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1 / 10 ✪

The idea of a “story” is to give an account or description of events, not randomly spout prose and leave it up to the reader to decide what the fuck you’re talking about. I mean, for Book #2 in a series, at the very least.

Enter Black Helicopters. I don’t understand what this is about. And I don’t understand why I don’t understand what this is about. In Agents of Dreamland, we learned that there was an an impending apocalypse, which only Ptolema might prevent, so I thought maybe this would be a continuation of that. And, yeah, Ptolema’s got a POV within, but it’s only one of three. The other two are SOMEONE, who lives in the post-apocalyptic city of Sanctuary (I think) and writes daily letters to her sister, and Johnson, who crews aboard the Argyle Shoelace, a ship at some pre-apocalyptic time that is probably important for some reason that’s not immediately clear. The Signalman makes an appearance, but even he can’t seem to tell us what the fuck is going on. Maybe he doesn’t know.

I realize that Ptolema is out to save the world, but I only know this entirely from the last book, as this one never makes any real sense whatsoever.

• Okay, so a quarter of the way through: I’ve no fucking idea what is going on in this stupid book. I know what it’s SUPPOSED to be—another entry in the Tinfoil Dossier, an alien invasion story happening in the future, unless Ptolema can stop it. But… so far, we just rambled on for 6 chapters (an hour and a half in), and I’ve no idea what’s happening.

• There’s something in the near-future that’s caused the end of the world, but we knew that in the last novella, so this isn’t super informative. There’s a place called Sanctuary, where someone and 66 live. And they hunt alien monsters.

And that’s it.

That could’ve been covered in a letter. Like the ones she writes her sister. Like ONE of the letters she writes.

• We just took 10 minutes and a full chapter saying that aliens landed somewhere at sometime because something and then ended it. The next chapter spouted a prophecy amidst a fountain of nonsense. And now we’re speaking in French (a lot of French) with no translation offered. Helpfully I never learned any French.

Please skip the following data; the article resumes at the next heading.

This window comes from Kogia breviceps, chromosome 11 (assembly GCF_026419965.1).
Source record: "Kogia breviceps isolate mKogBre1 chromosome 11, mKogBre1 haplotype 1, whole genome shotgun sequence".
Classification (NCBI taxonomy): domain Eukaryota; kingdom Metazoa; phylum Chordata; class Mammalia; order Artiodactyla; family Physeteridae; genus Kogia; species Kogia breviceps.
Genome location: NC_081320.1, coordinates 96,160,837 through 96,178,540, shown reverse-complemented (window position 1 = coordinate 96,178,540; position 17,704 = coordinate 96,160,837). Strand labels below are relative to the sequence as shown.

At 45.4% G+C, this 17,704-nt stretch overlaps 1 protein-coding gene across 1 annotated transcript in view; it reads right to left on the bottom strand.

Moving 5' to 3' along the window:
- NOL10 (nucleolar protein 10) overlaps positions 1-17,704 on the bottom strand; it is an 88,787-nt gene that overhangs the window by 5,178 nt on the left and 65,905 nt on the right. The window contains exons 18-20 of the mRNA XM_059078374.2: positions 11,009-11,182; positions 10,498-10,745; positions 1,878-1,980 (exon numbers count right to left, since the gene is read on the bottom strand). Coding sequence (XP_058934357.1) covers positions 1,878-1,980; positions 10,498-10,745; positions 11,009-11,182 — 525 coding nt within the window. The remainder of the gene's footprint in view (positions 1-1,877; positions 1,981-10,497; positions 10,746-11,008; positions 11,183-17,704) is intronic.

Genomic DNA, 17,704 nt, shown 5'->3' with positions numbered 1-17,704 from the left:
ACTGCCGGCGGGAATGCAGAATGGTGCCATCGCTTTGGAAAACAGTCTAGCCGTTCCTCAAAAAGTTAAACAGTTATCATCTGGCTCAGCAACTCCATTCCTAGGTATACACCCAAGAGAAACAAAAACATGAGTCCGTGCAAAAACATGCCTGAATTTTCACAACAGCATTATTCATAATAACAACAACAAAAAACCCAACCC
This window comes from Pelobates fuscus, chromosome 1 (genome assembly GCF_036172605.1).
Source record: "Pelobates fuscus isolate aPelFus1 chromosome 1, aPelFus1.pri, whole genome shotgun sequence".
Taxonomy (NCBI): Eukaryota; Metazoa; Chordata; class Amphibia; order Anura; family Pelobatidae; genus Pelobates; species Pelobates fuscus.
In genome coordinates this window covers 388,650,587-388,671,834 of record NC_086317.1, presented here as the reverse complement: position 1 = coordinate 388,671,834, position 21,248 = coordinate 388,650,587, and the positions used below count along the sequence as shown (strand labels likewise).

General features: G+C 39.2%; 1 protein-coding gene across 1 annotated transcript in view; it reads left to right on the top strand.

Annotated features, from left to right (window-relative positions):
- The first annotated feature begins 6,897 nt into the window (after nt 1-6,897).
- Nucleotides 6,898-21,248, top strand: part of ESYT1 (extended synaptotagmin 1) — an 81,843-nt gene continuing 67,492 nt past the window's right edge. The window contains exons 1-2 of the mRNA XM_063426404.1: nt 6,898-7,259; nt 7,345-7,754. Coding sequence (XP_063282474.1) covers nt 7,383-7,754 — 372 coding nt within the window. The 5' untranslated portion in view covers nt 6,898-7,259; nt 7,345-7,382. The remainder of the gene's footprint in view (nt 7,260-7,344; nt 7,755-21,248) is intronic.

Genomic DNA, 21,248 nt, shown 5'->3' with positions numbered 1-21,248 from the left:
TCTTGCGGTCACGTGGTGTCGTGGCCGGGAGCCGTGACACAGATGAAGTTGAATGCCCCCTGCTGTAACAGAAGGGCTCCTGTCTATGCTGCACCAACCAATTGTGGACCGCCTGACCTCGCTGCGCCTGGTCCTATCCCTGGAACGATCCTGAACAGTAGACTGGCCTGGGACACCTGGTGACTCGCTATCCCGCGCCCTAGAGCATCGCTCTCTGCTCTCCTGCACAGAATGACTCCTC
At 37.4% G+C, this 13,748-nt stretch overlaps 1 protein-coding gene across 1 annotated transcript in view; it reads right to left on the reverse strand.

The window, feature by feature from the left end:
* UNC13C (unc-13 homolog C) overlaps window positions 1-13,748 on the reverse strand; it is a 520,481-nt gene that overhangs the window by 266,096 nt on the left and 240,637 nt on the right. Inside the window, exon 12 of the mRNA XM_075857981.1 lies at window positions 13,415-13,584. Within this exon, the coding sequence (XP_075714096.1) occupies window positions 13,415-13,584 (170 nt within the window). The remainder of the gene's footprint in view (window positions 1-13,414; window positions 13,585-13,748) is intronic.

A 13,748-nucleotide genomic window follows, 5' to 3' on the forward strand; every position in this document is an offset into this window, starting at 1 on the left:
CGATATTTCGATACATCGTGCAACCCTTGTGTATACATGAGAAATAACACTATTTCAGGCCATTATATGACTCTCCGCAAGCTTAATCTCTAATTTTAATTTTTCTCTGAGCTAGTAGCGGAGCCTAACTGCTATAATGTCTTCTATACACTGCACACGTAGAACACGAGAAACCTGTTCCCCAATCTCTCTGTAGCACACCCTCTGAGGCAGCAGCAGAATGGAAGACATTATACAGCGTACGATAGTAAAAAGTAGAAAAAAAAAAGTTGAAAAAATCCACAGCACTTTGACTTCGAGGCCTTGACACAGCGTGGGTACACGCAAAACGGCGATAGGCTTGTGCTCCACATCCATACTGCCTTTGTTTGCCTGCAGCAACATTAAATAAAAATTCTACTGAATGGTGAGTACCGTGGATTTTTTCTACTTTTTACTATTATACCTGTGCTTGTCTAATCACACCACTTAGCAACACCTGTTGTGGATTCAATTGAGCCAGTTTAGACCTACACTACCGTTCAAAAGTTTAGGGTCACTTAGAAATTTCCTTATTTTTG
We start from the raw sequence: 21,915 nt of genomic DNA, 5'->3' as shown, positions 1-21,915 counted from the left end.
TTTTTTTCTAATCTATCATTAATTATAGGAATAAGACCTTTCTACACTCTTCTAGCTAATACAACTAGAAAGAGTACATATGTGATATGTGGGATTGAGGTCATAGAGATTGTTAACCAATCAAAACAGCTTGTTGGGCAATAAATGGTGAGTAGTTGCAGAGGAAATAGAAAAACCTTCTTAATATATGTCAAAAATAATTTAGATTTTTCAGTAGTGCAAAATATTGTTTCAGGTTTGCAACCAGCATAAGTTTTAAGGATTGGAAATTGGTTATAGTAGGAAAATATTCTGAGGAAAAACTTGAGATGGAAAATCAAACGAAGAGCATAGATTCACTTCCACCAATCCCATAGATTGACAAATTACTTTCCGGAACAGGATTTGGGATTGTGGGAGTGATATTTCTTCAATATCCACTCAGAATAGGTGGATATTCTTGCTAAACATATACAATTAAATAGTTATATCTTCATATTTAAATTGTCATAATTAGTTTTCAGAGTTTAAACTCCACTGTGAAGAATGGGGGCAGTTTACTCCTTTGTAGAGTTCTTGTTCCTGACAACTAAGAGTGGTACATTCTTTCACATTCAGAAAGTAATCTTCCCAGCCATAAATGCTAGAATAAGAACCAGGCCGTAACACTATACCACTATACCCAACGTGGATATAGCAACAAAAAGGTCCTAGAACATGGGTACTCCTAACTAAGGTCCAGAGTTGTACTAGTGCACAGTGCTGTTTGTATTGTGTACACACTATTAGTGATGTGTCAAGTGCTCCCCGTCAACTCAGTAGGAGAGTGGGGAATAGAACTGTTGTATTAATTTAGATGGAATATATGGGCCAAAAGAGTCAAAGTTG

• So we’re on a ship—the Argyle Shoestring—that has what to do with what? I can’t make heads or tails of any of the threads of this story. Or what they have to do with the apocalypse and/or preventing it.

I could complain about this one all day, but instead I’ll leave off with a quote I feel sums up the consistency of the text.

“Gentlemen, we have arrived at the oneness of allness, a single cosmic flow. You would label disorder, unreality, inequilibrium, ugliness, discord, inconsistency.

“Checkmate. Because this is the meaning. Black queen white, white queen black. A game of chess played in the temples of Erss, the halls of Discordia. There will be murders on La Manzanna de la Discordia. You know, or may learn of, Omar Khayyam Ravenhurst—not his real name, but let that slide. The gods were not pleased, hence of course all were turned into birds. Even the birds will rain down upon the bay and upon the island. Erss tosses the golden apple and the sea heaves up her judgment upon us all. Watch for the Egyptian, and the arrival of the Twins, and my daughter’s daughter. Watch for Strife, who—warns Homer—is relentless. She is the sister and companion of murderous Ares. She, who was only a little thing at the first, but thereafter grows, until she strides on the earth with her head striking heaven. She then hurls down bitterness, equally between both sides, as she walks through the onslaught, making men’s pain heavier. The Calla Lilies are in bloom again. Such a strange flower, suitable to any occasion. Be still—the chaos reigns around you now.”